Innovative programs need innovative funding models. What could they look like?

The Christensen Institute

This piece is from a larger discussion on higher education regulation that originally appeared on EducationNext. Check out Part 1 here , Part 2 here , as well as the full piece and a corresponding perspective by Kevin Carey, Director of the Education Policy Program at New America.

From radios to electric vehicles, targeting “nonconsumers” pays off

The Christensen Institute

Too often, companies focus on grabbing market share away from competitors, rather than searching for untapped demand. That untapped demand is what we call nonconsumption—when people are unable to purchase or use a product or service, and literally can’t consume it.

Sony 207

Understanding the social determinants of health

The Christensen Institute

Innovation in healthcare delivery has historically focused on improving medical care. However, social/environmental factors—also known as social determinants of health—are estimated to have at least twice the impact on risk of premature death than medical care does.

Let’s not simply end poverty. Let’s ignite prosperity.

The Christensen Institute

In an attempt to highlight the importance of its goal to end poverty and to inspire many who may not be attuned to the struggles of the poor, the UN General Assembly created the International Day for the Eradication of Poverty, recognized October 17 every year. On that day, the UN and other major development organizations discuss the progress that has been made in ending poverty and the work that remains to be done.

The secret to activating teacher motivation

The Christensen Institute

Nearly everything in education hinges on teachers. Higher standards only raise achievement levels if teachers teach to those standards. Better curriculum only improves outcomes if teachers plan their lessons using that curriculum.

There’s a reason why teachers don’t use the software provided by their districts

The Christensen Institute

Earlier this month, education news outlets buzzed with a frustrating, yet unsurprising, headline: Most educational software licenses go unused in K-12 districts. The source of the headline is a recent report by Ryan Baker, director of the University of Pennsylvania’s Center for Learning Analytics. Baker analyzed data from BrightBytes, a K-12 data management company, on students’ technology usage across 48 districts.

Innovative college sees success in going beyond courses to serve the “whole student”

The Christensen Institute

In a recent piece , we argued that colleges need to do more to support adult learners and nontraditional students. As a variety of studies have pointed out, the needs of college students aren’t always purely academic; they often include basic needs like food, shelter, childcare, and healthcare.

Course 208

Is college worth it? It’s a definite maybe.

The Christensen Institute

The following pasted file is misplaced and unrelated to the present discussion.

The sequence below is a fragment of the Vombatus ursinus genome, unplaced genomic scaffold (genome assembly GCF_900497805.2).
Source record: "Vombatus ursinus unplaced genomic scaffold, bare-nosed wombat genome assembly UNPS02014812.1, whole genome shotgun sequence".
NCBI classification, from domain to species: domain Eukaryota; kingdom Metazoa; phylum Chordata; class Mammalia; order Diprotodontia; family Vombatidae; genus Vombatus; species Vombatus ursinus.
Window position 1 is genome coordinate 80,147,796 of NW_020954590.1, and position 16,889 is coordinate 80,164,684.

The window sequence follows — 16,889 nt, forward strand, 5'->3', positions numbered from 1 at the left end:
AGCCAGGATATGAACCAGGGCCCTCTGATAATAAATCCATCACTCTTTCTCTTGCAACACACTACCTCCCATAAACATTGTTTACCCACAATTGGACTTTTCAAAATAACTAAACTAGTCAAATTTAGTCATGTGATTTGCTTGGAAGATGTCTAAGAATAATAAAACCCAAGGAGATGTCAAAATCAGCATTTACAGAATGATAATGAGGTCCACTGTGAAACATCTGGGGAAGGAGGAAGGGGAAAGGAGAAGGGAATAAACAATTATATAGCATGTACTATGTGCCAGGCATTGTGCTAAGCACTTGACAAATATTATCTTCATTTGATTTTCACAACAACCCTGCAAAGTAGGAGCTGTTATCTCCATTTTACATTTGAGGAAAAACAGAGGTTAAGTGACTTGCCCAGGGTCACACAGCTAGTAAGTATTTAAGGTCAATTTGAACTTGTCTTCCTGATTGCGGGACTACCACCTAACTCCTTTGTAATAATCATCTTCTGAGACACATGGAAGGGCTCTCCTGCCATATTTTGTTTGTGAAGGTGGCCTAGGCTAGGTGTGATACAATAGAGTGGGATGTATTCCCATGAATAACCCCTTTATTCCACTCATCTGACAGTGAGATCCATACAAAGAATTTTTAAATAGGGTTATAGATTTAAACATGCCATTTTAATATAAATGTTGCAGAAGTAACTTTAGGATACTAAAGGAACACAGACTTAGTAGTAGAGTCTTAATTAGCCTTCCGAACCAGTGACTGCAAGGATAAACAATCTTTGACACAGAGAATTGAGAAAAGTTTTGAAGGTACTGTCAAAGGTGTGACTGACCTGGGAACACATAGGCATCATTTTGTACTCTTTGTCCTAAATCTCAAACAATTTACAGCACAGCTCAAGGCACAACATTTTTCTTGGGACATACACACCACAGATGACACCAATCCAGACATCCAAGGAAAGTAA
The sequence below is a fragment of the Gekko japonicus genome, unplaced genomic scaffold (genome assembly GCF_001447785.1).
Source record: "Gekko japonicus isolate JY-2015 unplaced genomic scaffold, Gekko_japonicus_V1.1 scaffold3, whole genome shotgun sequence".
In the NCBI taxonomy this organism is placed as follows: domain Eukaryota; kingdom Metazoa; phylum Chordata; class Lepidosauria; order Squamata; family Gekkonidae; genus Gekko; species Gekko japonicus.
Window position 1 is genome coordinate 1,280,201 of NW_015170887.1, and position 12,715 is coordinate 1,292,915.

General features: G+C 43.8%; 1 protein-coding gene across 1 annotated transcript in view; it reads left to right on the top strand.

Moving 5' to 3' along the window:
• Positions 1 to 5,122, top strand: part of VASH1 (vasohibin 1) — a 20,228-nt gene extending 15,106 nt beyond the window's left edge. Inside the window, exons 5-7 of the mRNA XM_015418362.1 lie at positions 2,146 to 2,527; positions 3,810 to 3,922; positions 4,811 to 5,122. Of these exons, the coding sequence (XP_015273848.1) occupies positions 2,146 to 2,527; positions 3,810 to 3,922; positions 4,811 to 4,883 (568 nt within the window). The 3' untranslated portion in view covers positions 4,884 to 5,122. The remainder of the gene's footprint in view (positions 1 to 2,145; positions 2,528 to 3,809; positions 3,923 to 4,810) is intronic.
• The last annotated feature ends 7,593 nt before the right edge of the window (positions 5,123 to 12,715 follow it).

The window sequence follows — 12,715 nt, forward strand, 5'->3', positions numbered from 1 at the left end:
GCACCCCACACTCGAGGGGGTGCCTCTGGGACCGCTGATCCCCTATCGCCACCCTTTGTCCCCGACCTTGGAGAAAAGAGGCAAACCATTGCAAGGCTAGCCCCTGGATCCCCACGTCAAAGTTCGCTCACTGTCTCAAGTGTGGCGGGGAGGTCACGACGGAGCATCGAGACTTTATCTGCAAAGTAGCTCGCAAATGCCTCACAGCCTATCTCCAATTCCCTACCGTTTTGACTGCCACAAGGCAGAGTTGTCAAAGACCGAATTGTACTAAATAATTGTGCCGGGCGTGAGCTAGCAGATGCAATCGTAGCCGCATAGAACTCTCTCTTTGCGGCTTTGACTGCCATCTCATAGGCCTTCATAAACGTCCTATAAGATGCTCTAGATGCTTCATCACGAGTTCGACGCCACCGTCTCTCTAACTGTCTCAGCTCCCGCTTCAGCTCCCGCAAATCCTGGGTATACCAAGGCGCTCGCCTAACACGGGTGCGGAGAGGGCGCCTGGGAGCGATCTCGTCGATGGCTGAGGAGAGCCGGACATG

With the start of the new school year just around the corner, prospective students are asking what has become a very tough question: Should I go to college? Salary data from NACE; College cost data from NCES. All data in 2016 dollars. It used to be easier to give a clear answer.

Leave little to chance with a discovery-driven approach to blended learning

The Christensen Institute

Almost every educator I’ve asked about leading a blended-learning initiative has expressed that building a blended program is a process, not an event.

3 lessons from Curriculum Associates’ explosive growth

The Christensen Institute

Curriculum Associates [CA], a curriculum and assessment company founded in 1969 focused on K–12 schools, has seen its revenues grow nearly 1,000 percent in the last 10 years to nearly $260 million.

Why schools should bridge the generational divide

The Christensen Institute

Every so often a book I’m reading for work morphs into a book I’m reading for pleasure. This month that book was Marc Freedman’s How to Live Forever.

System 171

Integrating in healthcare: 6 tools for working across boundaries

The Christensen Institute

Today’s healthcare providers face the formidable challenge of delivering better, more affordable and more convenient care in the face of spiraling care costs and an epidemic of chronic disease.

Tools 142

Three common misconceptions that thwart school improvement

The Christensen Institute

M isconceptions are dangerous things. They shackle our visions of what’s possible and doom us to consequences we do not expect. For example, a student who believes her genes predetermine her academic abilities may avoid crucial learning experiences that are initially challenging.

Why teachers aren’t buying what education reformers are selling

The Christensen Institute

So-called education reformers—myself included—constantly propose new plans, programs, and policies to fix whatever supposedly ails public education. These ideas often fall flat because teachers aren’t buying what the reformers are selling.

Who are great blended-learning teachers?

The Christensen Institute